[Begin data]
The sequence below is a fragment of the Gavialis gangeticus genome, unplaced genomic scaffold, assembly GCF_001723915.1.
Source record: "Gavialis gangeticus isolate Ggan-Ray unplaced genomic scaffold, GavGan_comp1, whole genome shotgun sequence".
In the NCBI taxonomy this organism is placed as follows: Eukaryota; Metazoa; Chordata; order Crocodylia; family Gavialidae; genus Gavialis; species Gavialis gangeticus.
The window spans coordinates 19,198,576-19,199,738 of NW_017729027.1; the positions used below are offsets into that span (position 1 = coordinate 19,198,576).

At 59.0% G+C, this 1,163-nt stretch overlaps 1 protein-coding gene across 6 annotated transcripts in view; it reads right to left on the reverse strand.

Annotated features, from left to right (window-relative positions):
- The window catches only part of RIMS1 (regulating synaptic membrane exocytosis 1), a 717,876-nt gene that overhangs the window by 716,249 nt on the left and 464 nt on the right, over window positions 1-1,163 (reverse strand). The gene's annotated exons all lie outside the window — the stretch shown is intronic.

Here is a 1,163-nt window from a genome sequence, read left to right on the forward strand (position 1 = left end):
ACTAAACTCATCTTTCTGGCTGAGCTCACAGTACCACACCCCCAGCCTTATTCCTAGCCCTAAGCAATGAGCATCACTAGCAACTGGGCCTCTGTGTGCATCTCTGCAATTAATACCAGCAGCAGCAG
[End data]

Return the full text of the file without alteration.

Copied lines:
The sequence below is a fragment of the Gavialis gangeticus genome, unplaced genomic scaffold, assembly GCF_001723915.1.
Source record: "Gavialis gangeticus isolate Ggan-Ray unplaced genomic scaffold, GavGan_comp1, whole genome shotgun sequence".
In the NCBI taxonomy this organism is placed as follows: Eukaryota; Metazoa; Chordata; order Crocodylia; family Gavialidae; genus Gavialis; species Gavialis gangeticus.
The window spans coordinates 19,198,576-19,199,738 of NW_017729027.1; the positions used below are offsets into that span (position 1 = coordinate 19,198,576).

At 59.0% G+C, this 1,163-nt stretch overlaps 1 protein-coding gene across 6 annotated transcripts in view; it reads right to left on the reverse strand.

Annotated features, from left to right (window-relative positions):
- The window catches only part of RIMS1 (regulating synaptic membrane exocytosis 1), a 717,876-nt gene that overhangs the window by 716,249 nt on the left and 464 nt on the right, over window positions 1-1,163 (reverse strand). The gene's annotated exons all lie outside the window — the stretch shown is intronic.

Here is a 1,163-nt window from a genome sequence, read left to right on the forward strand (position 1 = left end):
ACTAAACTCATCTTTCTGGCTGAGCTCACAGTACCACACCCCCAGCCTTATTCCTAGCCCTAAGCAATGAGCATCACTAGCAACTGGGCCTCTGTGTGCATCTCTGCAATTAATACCAGCAGCAGCAG